Friday, June 17, 2011

A Marathon of Goodbye

by John Din, Columban Lay Missionary

18 years of working as missionary in Brasil and Peru, it is now time to move to a new home, my other “home”, my country the Philippines. I was almost seven years in Brasil and 11 years in Peru as Columban  Lay Missionary.

Before my departure I had the chance to join a marathon  together with thousands of runners from all ages.  This being a 21 km marathon is called a half marathon.  This is my third since last year, my last marathon in Peru. Before the beginning of the marathon, I had the feeling that I was in the right condition to run. Considering my own feelings, my physical state seems to be promising, and so I was very confident to finish the race. I always told myself to finish the race in my own time.

L-R:   Columban Fr. Bernie Lane, John Din, Columban Fr. Tony Coney
I think it is the same with going on mission, I thought of the passion I had when I left the Philippines in 1993. I was very young then, full of ideals, faith and desire to share, to learn, to change, to fight, to fit in, and to live in a new place that one day will also become my home.

When I reached 10 km I  felt that I have sufficient energy to continue and finish the race. Part of my satisfaction is to see the sign posts of 5km, 7km, and 10km. These convinced me that I was moving in the right decision. I suppose the same is true in my experience of mission. There were sign posts that indicated me to the direction of where I was going.  In Brasil, the sign post was  the pastoral afro and theater where I finally  assumed the JPIC office in my last three years.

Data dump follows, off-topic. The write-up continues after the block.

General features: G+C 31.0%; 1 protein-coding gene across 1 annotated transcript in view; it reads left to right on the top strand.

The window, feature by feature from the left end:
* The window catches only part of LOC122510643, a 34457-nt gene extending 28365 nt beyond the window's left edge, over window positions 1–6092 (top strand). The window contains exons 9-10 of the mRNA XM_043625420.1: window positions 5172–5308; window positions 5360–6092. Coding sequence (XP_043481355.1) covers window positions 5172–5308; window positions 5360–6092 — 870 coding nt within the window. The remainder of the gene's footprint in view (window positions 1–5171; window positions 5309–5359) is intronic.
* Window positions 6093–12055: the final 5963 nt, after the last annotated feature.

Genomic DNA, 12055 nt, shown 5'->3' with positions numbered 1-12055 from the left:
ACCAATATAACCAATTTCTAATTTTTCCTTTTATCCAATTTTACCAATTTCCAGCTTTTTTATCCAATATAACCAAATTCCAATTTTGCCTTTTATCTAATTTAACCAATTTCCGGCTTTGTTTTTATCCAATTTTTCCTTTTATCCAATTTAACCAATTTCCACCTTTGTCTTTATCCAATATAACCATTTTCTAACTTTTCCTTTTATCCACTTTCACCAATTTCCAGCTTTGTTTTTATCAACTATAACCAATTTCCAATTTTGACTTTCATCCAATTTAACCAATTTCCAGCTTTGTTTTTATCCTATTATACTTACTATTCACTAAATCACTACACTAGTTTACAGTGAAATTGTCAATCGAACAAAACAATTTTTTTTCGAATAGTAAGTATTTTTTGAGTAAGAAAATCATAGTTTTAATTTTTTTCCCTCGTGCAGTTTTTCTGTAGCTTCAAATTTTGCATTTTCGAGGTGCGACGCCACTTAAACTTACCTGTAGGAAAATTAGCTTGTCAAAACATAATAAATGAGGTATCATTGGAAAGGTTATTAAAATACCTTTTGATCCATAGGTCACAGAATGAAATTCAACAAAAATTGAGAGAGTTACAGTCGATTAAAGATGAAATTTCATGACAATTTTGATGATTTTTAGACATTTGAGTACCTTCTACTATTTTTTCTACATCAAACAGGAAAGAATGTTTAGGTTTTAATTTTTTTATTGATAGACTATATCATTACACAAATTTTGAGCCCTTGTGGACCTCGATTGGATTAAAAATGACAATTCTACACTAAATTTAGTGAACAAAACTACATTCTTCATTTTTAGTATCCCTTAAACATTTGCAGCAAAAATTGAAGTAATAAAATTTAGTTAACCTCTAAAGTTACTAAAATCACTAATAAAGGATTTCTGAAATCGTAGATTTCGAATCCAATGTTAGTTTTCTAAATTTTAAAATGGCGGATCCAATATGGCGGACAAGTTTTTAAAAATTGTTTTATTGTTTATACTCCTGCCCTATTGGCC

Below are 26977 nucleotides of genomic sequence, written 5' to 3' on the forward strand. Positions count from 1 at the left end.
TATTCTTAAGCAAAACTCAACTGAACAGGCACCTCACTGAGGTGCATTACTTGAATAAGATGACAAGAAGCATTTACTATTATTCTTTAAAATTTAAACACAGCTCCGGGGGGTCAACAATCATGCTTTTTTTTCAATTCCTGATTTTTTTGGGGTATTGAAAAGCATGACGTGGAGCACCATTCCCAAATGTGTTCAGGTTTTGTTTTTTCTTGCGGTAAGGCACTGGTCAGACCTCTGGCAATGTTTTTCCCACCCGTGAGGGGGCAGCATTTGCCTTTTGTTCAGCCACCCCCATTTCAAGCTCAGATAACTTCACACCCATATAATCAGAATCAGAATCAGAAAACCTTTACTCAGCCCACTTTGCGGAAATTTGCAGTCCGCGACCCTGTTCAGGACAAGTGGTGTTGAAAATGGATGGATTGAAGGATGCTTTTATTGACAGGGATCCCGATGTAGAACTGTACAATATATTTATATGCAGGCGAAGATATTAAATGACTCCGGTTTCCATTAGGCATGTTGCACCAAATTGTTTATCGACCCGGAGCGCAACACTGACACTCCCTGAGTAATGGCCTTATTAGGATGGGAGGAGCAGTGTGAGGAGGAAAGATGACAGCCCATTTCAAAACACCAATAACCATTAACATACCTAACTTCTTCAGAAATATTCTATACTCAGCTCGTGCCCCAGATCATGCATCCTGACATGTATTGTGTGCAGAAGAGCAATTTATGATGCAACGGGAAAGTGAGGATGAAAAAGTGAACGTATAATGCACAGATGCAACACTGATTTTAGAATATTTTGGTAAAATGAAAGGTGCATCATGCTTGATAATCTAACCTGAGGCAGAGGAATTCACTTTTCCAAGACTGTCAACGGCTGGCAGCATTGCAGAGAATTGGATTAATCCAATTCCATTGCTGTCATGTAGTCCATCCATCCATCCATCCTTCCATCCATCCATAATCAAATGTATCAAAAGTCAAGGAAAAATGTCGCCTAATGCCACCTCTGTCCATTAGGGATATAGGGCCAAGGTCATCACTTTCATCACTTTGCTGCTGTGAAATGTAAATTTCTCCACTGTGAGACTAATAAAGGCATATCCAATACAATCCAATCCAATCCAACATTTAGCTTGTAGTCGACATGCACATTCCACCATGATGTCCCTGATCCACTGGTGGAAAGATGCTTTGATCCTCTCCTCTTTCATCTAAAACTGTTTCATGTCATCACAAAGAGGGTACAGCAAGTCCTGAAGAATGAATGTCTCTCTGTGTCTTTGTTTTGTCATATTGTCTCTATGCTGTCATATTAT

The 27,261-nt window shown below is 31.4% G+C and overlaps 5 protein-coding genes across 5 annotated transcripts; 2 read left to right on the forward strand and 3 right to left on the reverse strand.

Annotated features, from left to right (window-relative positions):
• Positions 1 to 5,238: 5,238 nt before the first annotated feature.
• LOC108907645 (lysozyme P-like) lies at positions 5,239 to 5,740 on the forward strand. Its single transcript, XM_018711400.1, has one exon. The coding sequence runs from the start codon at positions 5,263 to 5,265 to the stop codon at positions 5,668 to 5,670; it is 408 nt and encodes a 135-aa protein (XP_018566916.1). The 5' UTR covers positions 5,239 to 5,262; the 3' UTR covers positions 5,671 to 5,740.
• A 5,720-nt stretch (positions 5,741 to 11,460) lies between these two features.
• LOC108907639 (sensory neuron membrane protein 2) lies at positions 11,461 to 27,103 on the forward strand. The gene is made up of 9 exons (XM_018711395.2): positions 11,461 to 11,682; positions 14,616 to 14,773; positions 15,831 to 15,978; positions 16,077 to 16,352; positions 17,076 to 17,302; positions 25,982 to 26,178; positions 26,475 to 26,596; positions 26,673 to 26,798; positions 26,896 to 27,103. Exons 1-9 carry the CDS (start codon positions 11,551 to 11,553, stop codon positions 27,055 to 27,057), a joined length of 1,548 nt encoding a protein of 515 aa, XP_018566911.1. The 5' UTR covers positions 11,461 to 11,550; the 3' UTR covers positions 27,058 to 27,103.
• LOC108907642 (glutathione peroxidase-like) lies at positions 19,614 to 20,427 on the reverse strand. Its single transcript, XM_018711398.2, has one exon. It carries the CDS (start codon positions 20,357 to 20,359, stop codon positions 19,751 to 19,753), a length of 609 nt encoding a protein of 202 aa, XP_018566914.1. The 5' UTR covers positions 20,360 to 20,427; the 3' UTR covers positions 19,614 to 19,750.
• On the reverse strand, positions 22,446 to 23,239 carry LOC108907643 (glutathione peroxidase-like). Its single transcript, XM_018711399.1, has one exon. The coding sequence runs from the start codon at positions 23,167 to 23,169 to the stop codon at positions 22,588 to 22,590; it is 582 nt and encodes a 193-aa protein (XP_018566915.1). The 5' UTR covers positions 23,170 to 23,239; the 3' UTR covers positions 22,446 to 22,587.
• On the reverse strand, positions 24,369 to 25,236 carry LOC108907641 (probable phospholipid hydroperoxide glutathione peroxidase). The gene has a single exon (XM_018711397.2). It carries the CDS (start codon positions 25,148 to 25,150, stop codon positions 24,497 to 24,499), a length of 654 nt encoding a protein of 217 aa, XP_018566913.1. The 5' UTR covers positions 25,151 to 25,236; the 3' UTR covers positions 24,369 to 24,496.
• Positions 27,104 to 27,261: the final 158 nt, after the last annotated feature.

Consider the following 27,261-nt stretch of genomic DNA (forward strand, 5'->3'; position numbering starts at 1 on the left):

In Peru, the sign post was the hunger of the young people to something that gives meaning to their lives. They are looking for the church, looking for meaning, for the sacred, for the transcendence in the midst of poverty, violence etc. One is challenged to try ways to provide young people a space to meet each other, and why not use art, theater, music as an instrument for this search of meaning. Peru has made me discover my yearning for music, desire for encounter with the sacred with the traditional instrument from the Andes. I learned their music by teaching, and the music stayed.

The other sign post was the desire of Peruvians to be missionaries after receiving so much from generous Columbans who were here before us. They see something different with the Columbans, their closeness with the people; I have been a witness to that in so many ways. It has challenged me to do the same.  It was helpful to see the different points where people serve water or energy drinks for all the runners.  Faces of people continue to flash in my mind; Peruvians, fellow lay missionaries, Columbans ,  who have helped me replenish my energy.

Not to forget the positive effect of running together. Many times I ran with unknown companions of different ages. I could hardly talk with my co runners. However, one does recognize the look of solidarity. I was not alone in mission. I came with a group of four and finished with a group of two. I have found more groups all through the years.